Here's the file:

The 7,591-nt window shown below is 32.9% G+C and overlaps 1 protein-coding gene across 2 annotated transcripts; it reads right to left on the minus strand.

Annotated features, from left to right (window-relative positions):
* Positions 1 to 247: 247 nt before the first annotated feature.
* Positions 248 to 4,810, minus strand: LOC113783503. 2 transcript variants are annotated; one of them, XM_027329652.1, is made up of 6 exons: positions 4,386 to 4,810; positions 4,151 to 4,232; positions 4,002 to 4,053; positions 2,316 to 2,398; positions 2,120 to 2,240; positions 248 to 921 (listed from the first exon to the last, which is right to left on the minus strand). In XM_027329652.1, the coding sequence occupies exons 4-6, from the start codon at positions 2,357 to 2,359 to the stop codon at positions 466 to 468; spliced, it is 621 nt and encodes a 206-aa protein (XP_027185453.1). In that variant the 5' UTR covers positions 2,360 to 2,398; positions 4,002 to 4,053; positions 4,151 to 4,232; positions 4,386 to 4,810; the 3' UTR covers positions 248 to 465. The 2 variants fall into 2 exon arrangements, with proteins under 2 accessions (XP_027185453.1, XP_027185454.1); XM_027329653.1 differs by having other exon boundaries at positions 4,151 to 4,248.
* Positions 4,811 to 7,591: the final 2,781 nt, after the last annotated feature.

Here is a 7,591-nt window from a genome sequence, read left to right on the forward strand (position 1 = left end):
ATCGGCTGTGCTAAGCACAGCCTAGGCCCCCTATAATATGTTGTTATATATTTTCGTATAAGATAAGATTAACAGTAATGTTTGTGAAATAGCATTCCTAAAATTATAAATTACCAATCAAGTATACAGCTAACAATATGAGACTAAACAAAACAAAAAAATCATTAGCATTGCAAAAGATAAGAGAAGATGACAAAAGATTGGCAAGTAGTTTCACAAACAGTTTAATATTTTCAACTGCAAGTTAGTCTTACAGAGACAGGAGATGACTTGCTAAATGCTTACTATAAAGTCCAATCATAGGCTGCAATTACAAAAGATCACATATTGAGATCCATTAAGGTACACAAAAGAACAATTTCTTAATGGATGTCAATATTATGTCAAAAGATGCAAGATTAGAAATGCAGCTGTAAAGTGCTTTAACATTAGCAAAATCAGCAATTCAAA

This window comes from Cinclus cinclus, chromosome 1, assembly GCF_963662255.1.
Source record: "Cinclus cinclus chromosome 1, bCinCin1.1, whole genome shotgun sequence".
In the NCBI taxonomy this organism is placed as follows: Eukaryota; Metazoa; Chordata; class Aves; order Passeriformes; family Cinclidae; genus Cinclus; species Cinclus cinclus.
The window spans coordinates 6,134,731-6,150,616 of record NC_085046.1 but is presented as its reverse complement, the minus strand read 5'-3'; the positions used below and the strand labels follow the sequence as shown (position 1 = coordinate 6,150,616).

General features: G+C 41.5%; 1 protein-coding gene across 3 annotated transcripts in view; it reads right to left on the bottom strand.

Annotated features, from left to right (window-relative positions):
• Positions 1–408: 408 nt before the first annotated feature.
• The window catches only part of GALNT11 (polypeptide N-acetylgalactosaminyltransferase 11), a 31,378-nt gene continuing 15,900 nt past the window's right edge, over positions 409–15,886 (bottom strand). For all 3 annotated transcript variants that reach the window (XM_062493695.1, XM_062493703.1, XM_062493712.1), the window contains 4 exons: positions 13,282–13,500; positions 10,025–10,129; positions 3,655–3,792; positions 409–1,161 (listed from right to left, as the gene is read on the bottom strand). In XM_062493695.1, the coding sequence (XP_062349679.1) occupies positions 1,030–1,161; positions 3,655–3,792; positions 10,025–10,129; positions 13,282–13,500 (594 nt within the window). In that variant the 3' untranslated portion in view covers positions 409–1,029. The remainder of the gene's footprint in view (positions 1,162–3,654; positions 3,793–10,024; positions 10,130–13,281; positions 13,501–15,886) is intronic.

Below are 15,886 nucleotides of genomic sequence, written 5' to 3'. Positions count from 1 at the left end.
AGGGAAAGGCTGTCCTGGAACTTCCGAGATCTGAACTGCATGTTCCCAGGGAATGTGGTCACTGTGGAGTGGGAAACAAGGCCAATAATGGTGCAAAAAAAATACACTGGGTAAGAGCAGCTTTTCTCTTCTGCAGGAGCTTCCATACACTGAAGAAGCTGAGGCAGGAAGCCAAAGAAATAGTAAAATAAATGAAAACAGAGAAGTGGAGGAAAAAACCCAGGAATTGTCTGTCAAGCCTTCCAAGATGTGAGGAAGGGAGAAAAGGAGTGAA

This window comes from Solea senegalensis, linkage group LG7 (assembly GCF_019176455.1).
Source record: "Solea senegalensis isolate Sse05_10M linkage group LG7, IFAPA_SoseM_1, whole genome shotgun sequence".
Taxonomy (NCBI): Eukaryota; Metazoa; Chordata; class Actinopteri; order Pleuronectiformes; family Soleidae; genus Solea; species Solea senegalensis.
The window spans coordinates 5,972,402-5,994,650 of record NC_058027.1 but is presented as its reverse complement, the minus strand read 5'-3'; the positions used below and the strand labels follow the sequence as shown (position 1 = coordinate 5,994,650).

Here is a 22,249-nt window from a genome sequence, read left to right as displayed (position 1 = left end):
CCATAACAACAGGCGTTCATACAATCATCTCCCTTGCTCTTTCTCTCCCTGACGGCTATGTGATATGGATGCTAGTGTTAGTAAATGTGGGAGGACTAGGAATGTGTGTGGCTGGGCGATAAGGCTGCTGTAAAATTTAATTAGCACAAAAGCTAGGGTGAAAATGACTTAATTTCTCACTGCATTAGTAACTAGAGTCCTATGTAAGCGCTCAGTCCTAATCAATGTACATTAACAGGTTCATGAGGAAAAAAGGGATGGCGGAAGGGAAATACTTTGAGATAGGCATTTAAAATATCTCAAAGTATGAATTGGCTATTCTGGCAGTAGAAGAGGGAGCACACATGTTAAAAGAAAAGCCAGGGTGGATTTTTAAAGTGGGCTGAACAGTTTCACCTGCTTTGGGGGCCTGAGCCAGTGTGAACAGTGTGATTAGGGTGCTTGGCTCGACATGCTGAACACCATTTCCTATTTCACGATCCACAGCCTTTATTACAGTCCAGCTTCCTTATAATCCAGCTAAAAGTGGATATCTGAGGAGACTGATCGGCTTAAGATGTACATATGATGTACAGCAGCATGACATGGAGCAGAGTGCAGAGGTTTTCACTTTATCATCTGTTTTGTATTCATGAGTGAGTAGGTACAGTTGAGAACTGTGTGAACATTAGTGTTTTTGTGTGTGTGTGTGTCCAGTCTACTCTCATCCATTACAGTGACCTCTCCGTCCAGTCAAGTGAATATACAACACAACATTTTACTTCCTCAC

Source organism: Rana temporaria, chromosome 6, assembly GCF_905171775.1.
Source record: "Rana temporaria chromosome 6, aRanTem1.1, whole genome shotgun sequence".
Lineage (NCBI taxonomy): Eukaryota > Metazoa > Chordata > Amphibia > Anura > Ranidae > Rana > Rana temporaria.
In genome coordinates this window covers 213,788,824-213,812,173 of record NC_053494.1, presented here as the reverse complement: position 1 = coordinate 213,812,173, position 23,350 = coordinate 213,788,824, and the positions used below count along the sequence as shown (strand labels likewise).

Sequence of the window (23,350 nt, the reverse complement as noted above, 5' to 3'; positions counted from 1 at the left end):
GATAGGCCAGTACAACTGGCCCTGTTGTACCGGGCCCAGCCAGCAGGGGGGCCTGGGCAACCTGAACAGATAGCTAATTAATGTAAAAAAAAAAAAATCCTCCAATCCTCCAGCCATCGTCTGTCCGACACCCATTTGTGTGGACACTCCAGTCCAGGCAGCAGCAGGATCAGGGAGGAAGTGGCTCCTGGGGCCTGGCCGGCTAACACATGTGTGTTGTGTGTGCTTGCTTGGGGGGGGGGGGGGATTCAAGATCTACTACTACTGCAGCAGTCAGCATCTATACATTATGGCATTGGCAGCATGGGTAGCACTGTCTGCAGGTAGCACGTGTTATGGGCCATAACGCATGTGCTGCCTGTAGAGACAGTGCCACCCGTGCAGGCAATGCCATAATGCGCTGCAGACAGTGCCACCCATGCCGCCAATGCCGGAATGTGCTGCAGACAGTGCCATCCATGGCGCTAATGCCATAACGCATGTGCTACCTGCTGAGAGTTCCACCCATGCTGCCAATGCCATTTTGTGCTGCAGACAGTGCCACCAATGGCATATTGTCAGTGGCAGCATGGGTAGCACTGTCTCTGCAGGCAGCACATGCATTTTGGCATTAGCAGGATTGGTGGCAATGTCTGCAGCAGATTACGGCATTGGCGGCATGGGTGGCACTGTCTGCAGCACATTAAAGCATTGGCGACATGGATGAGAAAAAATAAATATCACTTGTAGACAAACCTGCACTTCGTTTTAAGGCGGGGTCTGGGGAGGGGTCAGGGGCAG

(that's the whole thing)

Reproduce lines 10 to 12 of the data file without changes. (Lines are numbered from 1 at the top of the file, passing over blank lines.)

In the NCBI taxonomy this organism is placed as follows: Eukaryota; Metazoa; Chordata; class Aves; order Passeriformes; family Cinclidae; genus Cinclus; species Cinclus cinclus.
The window spans coordinates 6,134,731-6,150,616 of record NC_085046.1 but is presented as its reverse complement, the minus strand read 5'-3'; the positions used below and the strand labels follow the sequence as shown (position 1 = coordinate 6,150,616).

General features: G+C 41.5%; 1 protein-coding gene across 3 annotated transcripts in view; it reads right to left on the bottom strand.